Amid violence and tear gas, USC students treat wounded UCLA protesters

As pro-Israel counter-protesters attacked members of UCLA’s “Palestine Solidarity Encampment,” police stood watching, and no emergency medical services came. Two USC students stepped up to help.

Talha Rafique, a senior majoring in quantitative biology, and Badruddin Mahamed, a junior majoring in quantitative biology, drove to UCLA Wednesday and helped wounded student protesters until 5 a.m. (Sasha Ryu / Daily Trojan)

Chaos engulfed UCLA’s campus late Tuesday night after at least 100 pro-Israel counter-protesters attacked student protesters at the university’s “Palestine Solidarity Encampment.” For three hours, both the Los Angeles Police Department and UCLA campus police stood watching as counter-protesters beat students and community members with metal poles, sprayed mace and tear gas at protesters, and launched fireworks into the encampment.

As footage of the violence spread online, one USC student decided to take action.

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When Talha Rafique, a senior majoring in quantitative biology, learned that the drug stores in Westwood were “wiped out” of medical supplies, he posted a video to Instagram asking the USC community for help in buying more supplies to bring to the protesters.

“If you have the time, and if you have the money, I’m gonna put my Venmo on the next slide,” Rafique said in the video. “We’re gonna buy as many supplies as we can.”

In less than an hour, Rafique raised over $1,000.

After buying a full shopping cart of gauze, bandages, medical tape, hydrogen peroxide and saline, Rafique and his friend Badruddin Mahamed drove to UCLA, where they discovered campus administrators had still not sent in any emergency medical services to treat the injured students at the encampment. 

“There were three or four medical students and one doctor [volunteering] on site, but there were zero ambulances, zero paramedics,” Rafique said in an interview with the Daily Trojan. “At one point, there were 20 to 30 people who were lying down because they got maced in the face.” 

Seeing the lack of an official medical response was a shock to both Mahamed and Rafique.

“It just blew my mind how it could get so violent without an emphasis on the actual medical problem,” Rafique said. “UCLA should care about their students. They should care about their students’ health.”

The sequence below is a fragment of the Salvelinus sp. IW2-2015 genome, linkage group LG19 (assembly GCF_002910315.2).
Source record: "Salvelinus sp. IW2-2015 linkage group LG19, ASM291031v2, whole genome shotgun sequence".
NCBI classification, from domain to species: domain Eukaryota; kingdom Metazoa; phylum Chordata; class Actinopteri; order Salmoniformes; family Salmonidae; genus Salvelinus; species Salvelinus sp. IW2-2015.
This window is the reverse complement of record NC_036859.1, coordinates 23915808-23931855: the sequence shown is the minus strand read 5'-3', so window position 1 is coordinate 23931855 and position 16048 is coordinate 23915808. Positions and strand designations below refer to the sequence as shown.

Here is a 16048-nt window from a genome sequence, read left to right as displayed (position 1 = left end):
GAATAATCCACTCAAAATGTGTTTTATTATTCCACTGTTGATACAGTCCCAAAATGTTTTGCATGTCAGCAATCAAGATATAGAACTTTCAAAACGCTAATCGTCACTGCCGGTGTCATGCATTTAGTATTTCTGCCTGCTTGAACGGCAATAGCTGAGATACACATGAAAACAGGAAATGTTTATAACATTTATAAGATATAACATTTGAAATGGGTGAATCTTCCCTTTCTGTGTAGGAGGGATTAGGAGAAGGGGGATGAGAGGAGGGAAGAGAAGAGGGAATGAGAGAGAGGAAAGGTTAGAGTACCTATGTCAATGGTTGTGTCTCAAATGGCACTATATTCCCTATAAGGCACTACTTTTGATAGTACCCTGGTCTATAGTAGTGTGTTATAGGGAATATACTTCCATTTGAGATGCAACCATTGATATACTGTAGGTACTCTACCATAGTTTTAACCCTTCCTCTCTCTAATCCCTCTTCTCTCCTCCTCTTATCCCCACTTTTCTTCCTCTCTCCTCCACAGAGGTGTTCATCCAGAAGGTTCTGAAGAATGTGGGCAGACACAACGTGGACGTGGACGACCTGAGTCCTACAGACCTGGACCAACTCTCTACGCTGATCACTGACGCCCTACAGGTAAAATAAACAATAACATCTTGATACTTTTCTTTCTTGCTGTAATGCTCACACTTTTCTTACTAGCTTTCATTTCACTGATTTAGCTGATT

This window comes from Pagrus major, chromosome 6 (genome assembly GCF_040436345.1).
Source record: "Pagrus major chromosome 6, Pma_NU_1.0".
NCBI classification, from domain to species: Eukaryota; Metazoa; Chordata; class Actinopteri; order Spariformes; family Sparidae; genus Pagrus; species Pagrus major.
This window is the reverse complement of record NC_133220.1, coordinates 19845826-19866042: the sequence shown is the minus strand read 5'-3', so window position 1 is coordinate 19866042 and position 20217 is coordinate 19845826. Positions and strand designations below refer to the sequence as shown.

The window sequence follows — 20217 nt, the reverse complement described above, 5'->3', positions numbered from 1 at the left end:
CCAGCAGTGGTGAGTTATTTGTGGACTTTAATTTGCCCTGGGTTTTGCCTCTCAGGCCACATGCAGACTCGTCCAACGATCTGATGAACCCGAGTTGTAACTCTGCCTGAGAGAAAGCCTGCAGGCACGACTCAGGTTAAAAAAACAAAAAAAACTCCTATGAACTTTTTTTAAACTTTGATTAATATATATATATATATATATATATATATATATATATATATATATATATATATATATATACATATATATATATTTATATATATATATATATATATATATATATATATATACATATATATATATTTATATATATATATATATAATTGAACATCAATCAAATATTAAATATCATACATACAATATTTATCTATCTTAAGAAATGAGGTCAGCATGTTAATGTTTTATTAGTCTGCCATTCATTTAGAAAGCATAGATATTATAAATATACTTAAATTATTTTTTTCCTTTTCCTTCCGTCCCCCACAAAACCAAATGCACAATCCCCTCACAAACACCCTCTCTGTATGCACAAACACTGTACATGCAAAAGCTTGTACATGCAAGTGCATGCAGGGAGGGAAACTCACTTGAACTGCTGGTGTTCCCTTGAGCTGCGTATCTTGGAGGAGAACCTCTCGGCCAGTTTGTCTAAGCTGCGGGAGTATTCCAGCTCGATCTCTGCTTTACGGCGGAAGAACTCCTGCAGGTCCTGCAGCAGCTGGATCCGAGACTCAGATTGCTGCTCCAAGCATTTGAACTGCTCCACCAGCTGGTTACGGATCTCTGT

Mahamed said he was particularly disheartened to see a school with access to so many medical resources fail to help students who were “in desperate need” of care. 

“I was feeling just a breakdown of the emergency medical services system that is there to protect students — especially at a university campus that has a medical campus and a medical center so close by — seeing these people not being able to be well taken care of and having to rely on volunteers,” said Mahamed, a junior majoring in quantitative biology.

Mahamed, who is a certified emergency medical technician and a full-time emergency department technician, made use of his training to treat students with injuries at the encampment.

Throughout Tuesday night and into Wednesday morning, Mahamed helped flush mace and tear gas out of people’s eyes, disinfect cuts and bruises, and wrap people’s burn wounds. He also treated one student whose fingers were smashed with a wooden plank by temporarily immobilizing their fingers with medical tape. Mahamed did not finish treating students until 5 a.m. 

Rafique, the director of media at a nonprofit called Gxza Health — an organization that works with the United Nations to provide telemedicine and medical aid to people in Gaza — said the scene at UCLA reminded him of how people have reacted to medical crises in Palestine. 

“It’s almost the same way we’ve made people in Gaza lose their humanity. We don’t consider them as humans, which is why their numbers don’t matter, apparently, anymore,” Rafique said. “I feel like we’re turning our own students here, who are for the Palestinian cause, into random numbers that we don’t care about.” 

Another student from USC, who spoke on condition of anonymity for fear of his safety, also went to help the student protesters at UCLA after he saw footage of the violence at the encampment. When he arrived at the protest, students asked for his help securing the encampment’s barricade to protect against the ongoing attacks from counter-protesters. Law enforcement on the scene were still not interfering to stop the violence. 

The absence of law enforcement and emergency medical services at the scene marked “an abhorrent failure” by UCLA’s leadership, the student said.

“A university exists because of its students,” he said. “Despite its massive endowments, a university shouldn’t just act as a hedge fund for its investors. It should protect the students and allow them to learn in a safe environment.”

As of Thursday, Rafique has raised about $4,000 on Venmo, and has received thousands more in pledges. He drove back to UCLA Wednesday afternoon to drop off more supplies to the protesters — hours before the LAPD and California Highway Patrol swept the encampment later that night, appearing to shoot rubber bullets and ignite flash-bangs as they arrested more than 200 people. Rafique had said before that crackdown that the remaining money would go toward supplies for the encampments at USC and UCLA.

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